Most of the 20 or so Genevans who went to the podium at asked Geneva School Board members to find a way to preserve at least part of the 1923-vintage .
But the groundswell of preservationist opinion wasn't quite as loud—or as pure—as the outcry to save the . In fact, there were nearly as many ideas about what to do with the Coultrap building as there were speakers.
One message did come through as clear as a school bell Monday night, however: Whether Coultrap stands or falls, the district has no intent to sell the land beneath it.
"At some point in the future, because the high school is landlocked, we are going to need additional space," School Board President Mark Grosso said. "We do feel it would be short-sighted to sell this property and then have to buy it back. We do want to retain ownership of this property."
Grosso said that ultimately—whether it's 30, 40 or 50 years in the future—the high school will need more room, which means that selling the Coultrap property to a developer is not an option. And he underlined that by saying it twice.
"The district wishes to retain this property for future expansion at some date—we don’t’ know what that date is—for expansion of our high school," he said.
A second clear message Monday night was that the city's Historic Preservation Commission won't weigh in on the Coultrap conversation as a voice representing the city of Geneva. The seven-member advisory board requesting that the School Board consider adaptive re-use of the building.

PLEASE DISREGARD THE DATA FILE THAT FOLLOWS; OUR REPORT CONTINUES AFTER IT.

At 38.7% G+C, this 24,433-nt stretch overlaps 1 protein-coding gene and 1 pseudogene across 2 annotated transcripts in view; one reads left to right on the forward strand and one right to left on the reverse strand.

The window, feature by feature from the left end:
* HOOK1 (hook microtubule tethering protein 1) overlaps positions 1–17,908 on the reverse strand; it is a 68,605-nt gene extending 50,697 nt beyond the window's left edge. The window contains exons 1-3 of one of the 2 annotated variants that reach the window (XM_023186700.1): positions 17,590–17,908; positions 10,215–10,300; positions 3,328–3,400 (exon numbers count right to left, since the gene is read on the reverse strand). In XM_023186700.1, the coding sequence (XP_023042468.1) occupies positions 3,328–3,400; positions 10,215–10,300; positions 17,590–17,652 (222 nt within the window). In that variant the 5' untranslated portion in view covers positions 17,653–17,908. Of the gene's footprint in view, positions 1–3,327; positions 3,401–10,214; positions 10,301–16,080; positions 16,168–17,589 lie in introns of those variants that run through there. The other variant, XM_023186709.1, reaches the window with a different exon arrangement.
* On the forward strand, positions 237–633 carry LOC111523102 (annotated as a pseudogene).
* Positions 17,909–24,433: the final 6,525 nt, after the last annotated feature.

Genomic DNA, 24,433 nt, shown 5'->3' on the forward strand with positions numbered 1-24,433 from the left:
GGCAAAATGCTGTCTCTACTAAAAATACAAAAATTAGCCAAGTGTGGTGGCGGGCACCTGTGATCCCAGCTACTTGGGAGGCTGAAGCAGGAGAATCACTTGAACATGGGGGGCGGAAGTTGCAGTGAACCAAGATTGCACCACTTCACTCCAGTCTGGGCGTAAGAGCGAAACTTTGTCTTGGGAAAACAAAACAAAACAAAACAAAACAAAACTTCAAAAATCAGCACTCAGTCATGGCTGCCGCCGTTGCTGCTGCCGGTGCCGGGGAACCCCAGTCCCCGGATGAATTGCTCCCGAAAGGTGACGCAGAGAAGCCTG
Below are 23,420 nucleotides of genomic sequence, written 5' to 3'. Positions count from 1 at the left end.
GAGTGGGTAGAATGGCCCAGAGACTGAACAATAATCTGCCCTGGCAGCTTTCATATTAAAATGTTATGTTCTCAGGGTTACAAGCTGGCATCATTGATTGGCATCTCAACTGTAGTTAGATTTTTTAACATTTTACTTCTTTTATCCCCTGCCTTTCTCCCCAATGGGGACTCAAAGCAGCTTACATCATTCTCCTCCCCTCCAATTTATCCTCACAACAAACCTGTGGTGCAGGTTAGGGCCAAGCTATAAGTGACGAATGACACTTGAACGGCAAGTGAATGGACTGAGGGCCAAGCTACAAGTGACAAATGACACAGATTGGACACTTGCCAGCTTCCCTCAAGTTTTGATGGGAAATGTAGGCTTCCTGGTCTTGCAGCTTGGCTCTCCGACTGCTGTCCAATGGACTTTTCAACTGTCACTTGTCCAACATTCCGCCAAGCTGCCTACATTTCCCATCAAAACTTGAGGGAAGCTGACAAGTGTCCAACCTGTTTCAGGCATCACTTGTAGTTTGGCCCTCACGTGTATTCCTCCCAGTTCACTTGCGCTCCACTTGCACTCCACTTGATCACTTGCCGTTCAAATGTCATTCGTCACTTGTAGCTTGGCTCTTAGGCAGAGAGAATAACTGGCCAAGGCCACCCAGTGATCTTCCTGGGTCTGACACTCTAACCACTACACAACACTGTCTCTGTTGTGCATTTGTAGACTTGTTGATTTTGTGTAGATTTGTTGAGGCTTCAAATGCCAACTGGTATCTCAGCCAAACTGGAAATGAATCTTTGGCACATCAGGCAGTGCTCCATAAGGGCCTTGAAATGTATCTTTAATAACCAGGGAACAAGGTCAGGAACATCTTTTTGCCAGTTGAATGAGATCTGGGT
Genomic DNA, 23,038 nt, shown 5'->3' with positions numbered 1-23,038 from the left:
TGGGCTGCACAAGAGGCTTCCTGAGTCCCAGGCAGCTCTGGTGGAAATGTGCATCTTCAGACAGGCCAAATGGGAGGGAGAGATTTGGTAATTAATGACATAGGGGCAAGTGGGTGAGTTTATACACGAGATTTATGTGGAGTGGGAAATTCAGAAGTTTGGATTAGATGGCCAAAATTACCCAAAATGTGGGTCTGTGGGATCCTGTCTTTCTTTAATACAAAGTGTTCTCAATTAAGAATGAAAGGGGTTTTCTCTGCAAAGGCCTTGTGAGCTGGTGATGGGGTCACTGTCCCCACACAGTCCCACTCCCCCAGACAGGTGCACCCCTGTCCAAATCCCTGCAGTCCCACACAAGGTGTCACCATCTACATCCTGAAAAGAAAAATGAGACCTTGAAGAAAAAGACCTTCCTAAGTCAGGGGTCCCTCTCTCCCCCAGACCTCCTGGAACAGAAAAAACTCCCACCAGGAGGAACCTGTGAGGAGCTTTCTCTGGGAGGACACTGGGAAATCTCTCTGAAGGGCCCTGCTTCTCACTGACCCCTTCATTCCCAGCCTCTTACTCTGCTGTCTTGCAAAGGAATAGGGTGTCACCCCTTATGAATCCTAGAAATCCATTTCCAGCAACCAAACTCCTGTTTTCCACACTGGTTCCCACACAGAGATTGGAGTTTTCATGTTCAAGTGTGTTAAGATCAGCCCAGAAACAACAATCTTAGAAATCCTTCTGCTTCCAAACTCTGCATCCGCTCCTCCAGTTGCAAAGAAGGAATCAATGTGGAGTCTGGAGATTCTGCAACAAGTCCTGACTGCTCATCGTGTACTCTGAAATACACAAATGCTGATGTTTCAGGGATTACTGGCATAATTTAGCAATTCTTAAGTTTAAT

HPC member Kurt Wehrmeister said Monday that Geneva Mayor Kevin Burns did not forward the HPC's letter to the School District, in part because the building is outside the city's Historic Preservation District. But Burns encouraged HPC members to express their opinions as individual citizens or as a group.
Wehrmeister spoke first at Monday's forum and asked, on behalf of the HPC, that "all possibilities be explored."
"With the exception of and the courthouse, this is quite possibly the most historically significant public structure in this community," he said.
The building at 1113 Peyton St. has served as Geneva's high school, junior high school, middle school, elementary school and now is home to School Board meetings and a few ancillary uses.
In April and May, the HPC and City Council heard testimony from many residents opposed to the demolition of the a blue-roofed former gas station on West State Street that now is proposed as an adaptive reuse as a bank drive-through. Many of the speakers at Monday's forum expressed similar feelings about the preservation of Coultrap.
Geneva History Center Executive Director Terry Emma said her grandmother attended high school in the Coultrap building, where Monday's meeting was held, and her children performed on the stage to the audience's right.
"The historic preservation of this building is a no-brainer," she said. "I felt like that with the Pure Oil building, it’s a no-brainer. I understand where you’re sitting today with dollar signs in your head ... I understand your plight. What I’m asking for is creativity. I don’t’ know what the answer is, but I’m here to ask you, take a breath, take a deep breath, and please save this building."